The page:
Carolaow

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About Carolaow

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    http://www.agingonwheels.com
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    carol_aow2014@yahoo.com

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    Female
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    on the road
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    Full-time RV travel blog www.agingonwheels.com

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  1. Usually state parks (which is where I do most of my workamping) require so many hours from you for your site. In Texas State Parks they require 25 hours. Virginia is crazy, requiring 30 hours. Tennessee requires 20. I travel solo, so I work all the hours. Couples can split the hours between them or one person of the couple can work all the hours, so there is some flexibility there. Mike and Claudia are spot-on about TX state parks looking for more volunteers due to a hiring freeze. In addition to calling the volunteer coordinators directly, it is also very helpful if you visit a park in person when making your workamping inquiry. I have stumbled into work that way simply because there was an unexpected opening at the time I was there. This way you can also check out the feel and suitability of a park for your own needs. Once you settle into a situation, I am sure your son will become a welcome part of the park community, especially if it is a smaller park. Also, as others have noted, getting jobs will become easier once you start gathering experience and references. Good luck!
  2. Thanks for posting the link. I finally got off my lazy tail and posted a review for my favorite service center in Northern Virginia (AA Truck & Auto, Lorton, VA).
  3. I have a recommendation for any RV'ers visiting Livingston who need to get their inspection done. This place will inspect vehicles, motorhomes, towed trailers, and fifth wheels. There is ample room in front of their shop to maneuver your rig (unlike a couple of the other local inspection places). The fellow who did my inspection was knowledgable about travelers who may be showing up to get their inspection done well after they got their registration (unlike another place that told me I didn't have to get inspected at all). Soda's Auto Repair 936-563-4234 6709 Highway 190 If you are coming from Livingston, head east on 190. Soda's is 6.2 miles after the intersection of 190 and 146. It will be on your left as you near the top of a hill and is across from a cell tower.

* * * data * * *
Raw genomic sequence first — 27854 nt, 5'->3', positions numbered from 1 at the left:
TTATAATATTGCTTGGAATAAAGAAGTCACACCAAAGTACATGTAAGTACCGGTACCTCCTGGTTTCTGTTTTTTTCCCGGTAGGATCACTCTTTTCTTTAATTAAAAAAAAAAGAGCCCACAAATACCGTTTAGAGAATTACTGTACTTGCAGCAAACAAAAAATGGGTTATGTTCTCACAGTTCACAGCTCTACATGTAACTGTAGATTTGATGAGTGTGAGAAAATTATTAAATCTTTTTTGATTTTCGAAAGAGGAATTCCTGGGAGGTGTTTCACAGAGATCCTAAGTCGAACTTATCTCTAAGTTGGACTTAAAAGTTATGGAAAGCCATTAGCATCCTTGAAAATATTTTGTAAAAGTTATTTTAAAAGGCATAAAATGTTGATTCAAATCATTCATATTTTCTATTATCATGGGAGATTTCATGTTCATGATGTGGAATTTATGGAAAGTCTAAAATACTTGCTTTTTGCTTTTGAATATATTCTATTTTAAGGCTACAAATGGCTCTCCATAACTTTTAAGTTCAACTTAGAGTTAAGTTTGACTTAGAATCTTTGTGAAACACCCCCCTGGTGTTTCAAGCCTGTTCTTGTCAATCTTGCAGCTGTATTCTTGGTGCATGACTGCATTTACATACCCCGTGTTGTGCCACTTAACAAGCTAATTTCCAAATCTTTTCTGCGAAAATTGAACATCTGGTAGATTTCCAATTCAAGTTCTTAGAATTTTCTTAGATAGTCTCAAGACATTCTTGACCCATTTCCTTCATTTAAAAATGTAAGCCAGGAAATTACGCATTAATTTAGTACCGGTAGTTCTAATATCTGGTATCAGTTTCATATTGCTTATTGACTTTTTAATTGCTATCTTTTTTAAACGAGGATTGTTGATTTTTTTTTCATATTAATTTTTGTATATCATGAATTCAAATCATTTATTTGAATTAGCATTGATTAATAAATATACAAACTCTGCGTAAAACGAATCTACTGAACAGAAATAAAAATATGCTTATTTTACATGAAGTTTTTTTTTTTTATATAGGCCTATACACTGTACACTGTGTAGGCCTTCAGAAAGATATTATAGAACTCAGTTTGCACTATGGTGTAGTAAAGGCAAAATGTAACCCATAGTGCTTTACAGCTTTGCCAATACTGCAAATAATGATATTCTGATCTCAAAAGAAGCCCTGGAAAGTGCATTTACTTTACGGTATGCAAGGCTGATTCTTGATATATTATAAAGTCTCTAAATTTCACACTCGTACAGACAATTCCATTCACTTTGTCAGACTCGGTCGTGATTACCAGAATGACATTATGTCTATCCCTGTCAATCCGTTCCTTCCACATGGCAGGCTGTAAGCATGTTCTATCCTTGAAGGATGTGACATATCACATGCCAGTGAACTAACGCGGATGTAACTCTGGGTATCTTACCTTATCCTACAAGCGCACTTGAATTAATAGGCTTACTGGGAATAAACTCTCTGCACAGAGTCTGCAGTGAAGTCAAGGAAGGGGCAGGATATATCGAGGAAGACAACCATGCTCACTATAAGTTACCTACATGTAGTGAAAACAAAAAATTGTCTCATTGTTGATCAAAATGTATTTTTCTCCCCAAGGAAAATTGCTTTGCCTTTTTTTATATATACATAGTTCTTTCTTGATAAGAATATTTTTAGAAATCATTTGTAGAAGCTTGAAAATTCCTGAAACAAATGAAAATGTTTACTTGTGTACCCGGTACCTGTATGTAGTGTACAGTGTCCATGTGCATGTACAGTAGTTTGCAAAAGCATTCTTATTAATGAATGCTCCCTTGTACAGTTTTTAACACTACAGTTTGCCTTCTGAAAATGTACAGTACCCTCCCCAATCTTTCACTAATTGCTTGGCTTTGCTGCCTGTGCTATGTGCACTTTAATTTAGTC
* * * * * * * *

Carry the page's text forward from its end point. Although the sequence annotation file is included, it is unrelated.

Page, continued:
4. Just a shot in the dark, but have you contacted the SKP co-ops that you might be interested in about that 2 adult rule? Perhaps if you explained your son's situation, an exception could be made. Just a thought. Good luck on your search.
  5. Another quality C (actually a B+) is from Phoenix USA (www.phoenixusarv.com)
  6. Will do. Have a happy holiday, and thanks for sharing.
  7. Great little recipe, just right for a simple RV kitchen and cook. Thanks! Have you ever tried it with chocolate frosting instead of white?
  8. Hi, I've been full timing 2 1/2 years in a 25 foot class C with no toad and remain very happy with that decision. I think it depends a lot on your style of travel. If you like to be off somewhere every day or so exploring the sights, then a toad makes a lot of sense. I tend to park for a month or two (or more) for workamping jobs and then go out every 6 or 7 days for groceries, laundry, exploring, etc., grouping all my errands up on that one day. Even at a full hookup site, I only hook up to electricity (operating off of the water pump for water and using the campground dump station on errand day) so coming and going is very little trouble. 25 feet is very manageable for parking and navigating most places. And honestly, coming out from the grocery store on a hot day and being able to pop my cold items right into the refrigerator is a real treat. Having my house with me when exploring is also wonderful when I want to stop for lunch or even take a nap! Best part is my dog is always with me (on hot days I run the generator and the A/C for her while I shop). Simplicity and cost are two very nice benefits of being toad-less but, again, it totally depends on your style of travel and camping. Good luck in your planning and decision-making!